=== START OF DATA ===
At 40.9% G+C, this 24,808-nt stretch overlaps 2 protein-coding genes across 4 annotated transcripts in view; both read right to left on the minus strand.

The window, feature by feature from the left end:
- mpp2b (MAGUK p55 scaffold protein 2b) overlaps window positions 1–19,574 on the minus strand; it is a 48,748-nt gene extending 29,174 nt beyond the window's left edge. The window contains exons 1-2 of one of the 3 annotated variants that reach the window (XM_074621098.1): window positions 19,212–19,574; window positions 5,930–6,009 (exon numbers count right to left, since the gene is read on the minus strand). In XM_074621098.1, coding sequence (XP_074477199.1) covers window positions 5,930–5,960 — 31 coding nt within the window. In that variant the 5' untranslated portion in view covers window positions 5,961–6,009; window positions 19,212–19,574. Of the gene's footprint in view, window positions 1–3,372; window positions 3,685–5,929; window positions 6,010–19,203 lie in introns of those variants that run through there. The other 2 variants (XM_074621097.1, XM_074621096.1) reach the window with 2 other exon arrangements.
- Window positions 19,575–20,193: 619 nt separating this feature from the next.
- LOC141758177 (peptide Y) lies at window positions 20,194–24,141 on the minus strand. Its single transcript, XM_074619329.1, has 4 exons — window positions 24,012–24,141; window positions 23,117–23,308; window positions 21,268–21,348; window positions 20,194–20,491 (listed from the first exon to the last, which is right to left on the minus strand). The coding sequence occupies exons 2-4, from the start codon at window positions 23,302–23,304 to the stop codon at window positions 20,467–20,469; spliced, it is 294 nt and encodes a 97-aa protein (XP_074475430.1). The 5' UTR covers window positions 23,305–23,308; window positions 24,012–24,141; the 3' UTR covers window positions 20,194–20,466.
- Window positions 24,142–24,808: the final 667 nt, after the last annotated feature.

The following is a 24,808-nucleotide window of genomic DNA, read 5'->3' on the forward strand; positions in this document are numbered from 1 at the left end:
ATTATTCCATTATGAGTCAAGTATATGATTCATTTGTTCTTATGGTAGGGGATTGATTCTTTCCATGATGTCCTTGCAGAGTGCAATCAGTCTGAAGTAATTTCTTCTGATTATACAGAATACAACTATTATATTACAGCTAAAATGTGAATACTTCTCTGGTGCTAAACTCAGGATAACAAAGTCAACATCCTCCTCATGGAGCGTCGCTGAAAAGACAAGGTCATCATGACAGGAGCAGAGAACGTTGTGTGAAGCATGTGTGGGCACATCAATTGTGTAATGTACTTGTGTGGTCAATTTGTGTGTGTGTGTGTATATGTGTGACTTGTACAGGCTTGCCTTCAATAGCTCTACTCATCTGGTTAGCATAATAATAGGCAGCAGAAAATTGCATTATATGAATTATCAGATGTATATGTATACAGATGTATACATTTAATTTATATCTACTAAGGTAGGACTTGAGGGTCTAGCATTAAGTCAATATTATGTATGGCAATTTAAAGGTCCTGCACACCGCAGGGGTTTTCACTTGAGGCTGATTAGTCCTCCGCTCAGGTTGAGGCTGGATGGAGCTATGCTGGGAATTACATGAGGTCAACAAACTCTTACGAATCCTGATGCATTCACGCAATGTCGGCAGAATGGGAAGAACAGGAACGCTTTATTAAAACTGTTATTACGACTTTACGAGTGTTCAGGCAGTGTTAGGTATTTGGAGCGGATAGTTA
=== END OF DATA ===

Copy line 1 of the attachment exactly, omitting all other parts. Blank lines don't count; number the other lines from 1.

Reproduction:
At 40.9% G+C, this 24,808-nt stretch overlaps 2 protein-coding genes across 4 annotated transcripts in view; both read right to left on the minus strand.